“The settlement sector in Alberta has been advocating for fair recognition of newcomer qualifications for decades. The proven detrimental impact of underemployment of newcomer professionals is felt not only within their own families, but throughout society as well. We are certain that fair recognition of credentials will improve the quality of life of all Albertans, and are grateful this legislation is being introduced so quickly by the new government.” Anila Lee Yuen, president & CEO, Centre for Newcomers

The proposed bill would:

  • Provide the authority to create a Fair Registration Practices Office.
  • Reduce the red tape associated with the assessment of foreign credentials.
  • Work with regulators to ensure registration practices are transparent, objective, impartial and fair.
  • Maintain Alberta’s high professional standards.

Bill 11 would require regulatory bodies to:

  • Assess applications and communicate assessment decisions within specific time frames for interim registration decisions and within reasonable time frames for final registration decisions.
  • Submit reports regarding fair registration practices to the minister responsible for the act.

“ASET is the regulator of engineering and geoscience technology practice in Alberta, and is committed to fully objective criteria for certification, and a level playing field for all applicants. Having long since adopted high standards of fairness in our admissions practices, ASET applauds the initiative for fair assessment of all applicants.” Barry Cavanaugh, CEO, Association of Science and Engineering Technology Professionals of Alberta

If passed, the legislation would come into force on proclamation.

Quick facts

  • According to the Conference Board of Canada, Canadians would earn up to $17 billion more annually if their learning credentials were fully recognized.
    • Immigrants are the largest group, with an estimated 524,000 international credential holders affected by a lack of learning recognition.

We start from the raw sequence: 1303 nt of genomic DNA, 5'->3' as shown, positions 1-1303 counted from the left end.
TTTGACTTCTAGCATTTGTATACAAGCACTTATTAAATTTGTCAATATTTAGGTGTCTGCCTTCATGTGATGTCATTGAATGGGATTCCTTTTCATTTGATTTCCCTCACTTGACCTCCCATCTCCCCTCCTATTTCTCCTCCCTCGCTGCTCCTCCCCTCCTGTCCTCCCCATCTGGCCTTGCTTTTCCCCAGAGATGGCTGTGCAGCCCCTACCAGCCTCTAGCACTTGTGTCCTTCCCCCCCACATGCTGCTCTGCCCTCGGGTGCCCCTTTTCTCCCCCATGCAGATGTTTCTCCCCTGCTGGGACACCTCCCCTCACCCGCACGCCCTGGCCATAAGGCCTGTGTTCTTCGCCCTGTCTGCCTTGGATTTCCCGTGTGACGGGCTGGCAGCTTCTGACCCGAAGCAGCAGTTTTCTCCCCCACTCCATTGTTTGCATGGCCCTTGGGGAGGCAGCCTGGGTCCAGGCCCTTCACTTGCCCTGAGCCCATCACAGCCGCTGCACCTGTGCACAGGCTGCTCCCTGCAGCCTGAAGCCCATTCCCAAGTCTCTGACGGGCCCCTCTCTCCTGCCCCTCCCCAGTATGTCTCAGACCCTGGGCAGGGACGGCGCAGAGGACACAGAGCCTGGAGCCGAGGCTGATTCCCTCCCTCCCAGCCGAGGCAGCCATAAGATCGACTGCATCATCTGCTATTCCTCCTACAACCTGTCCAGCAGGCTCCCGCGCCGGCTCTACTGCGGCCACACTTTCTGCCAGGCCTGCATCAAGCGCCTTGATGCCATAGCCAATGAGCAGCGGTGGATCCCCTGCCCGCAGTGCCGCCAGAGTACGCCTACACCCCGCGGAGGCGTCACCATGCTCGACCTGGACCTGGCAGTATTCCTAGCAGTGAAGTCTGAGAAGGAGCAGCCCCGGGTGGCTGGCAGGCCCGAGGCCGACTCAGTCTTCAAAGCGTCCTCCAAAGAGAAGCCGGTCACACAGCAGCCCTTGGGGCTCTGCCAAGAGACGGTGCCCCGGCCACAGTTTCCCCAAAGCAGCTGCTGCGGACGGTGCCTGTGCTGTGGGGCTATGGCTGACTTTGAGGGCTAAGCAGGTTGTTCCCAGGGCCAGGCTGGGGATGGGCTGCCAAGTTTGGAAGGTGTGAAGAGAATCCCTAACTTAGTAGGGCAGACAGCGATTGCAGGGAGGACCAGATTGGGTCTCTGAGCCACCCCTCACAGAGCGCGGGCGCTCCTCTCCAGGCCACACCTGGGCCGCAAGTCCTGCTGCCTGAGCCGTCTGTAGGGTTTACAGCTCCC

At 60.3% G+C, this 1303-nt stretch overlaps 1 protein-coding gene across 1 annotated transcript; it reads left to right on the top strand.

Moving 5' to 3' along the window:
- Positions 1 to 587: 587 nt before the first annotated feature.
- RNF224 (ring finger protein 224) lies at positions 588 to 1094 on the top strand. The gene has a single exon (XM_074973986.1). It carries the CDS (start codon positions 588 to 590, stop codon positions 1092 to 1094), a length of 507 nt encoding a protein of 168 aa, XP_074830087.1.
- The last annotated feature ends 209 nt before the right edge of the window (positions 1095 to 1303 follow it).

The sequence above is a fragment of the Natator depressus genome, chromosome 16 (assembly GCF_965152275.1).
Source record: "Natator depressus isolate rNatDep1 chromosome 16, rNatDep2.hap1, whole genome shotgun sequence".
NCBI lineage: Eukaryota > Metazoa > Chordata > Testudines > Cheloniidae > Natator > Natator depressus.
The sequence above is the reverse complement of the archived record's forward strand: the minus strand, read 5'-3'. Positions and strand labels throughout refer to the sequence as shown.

• Provinces such as Ontario, Manitoba and Nova Scotia already have fairness legislation to ensure that professional regulatory organizations have fair registration practices.
If you like this, share it!
Continue Reading

Alberta

Child found safe. Suspect arrested after Amber Alert issued.

Avatar

Published

on




Do not approach the suspect. Please contact the RCMP at Fairview at 780-835-4031 if you have any information.

 Description: At 9:45 AM this morning, 7 month old Jameson Sundby was abducted from his home in Fairview. Jameson Sundby has blonde hair and blue eyes, and is wearing a blue t-shirt with a star on it and grey sweat pants with cars on them. Jameson Sundby was abducted by his father John Sundby. John Sundby is 5′ 11″ tall and 230 lbs., brown hair, brown eyes.

They were last seen leaving a residence in Fairview, driving a 2012, black Dodge Ram 3500, Alberta licence plate C-B-F, 3 3 1 3. The vehicle was last seen leaving Fairview, in an unknown direction. 

If you like this, share it!
Continue Reading

june, 2019

fri21jun(jun 21)6:30 pmwed03jul(jul 3)12:00 amTHE WORKS ART & DESIGN FESTIVAL6:30 pm - (july 3) 12:00 am

sat22junmon01julEdmonton International Jazz Festival7:30 pm - (july 1) 9:15 pm

mon24jun1:30 pm4:00 pmWellness Recovery Action PlanningCanadian Mental Health Association1:30 pm - 4:00 pm

Trending

X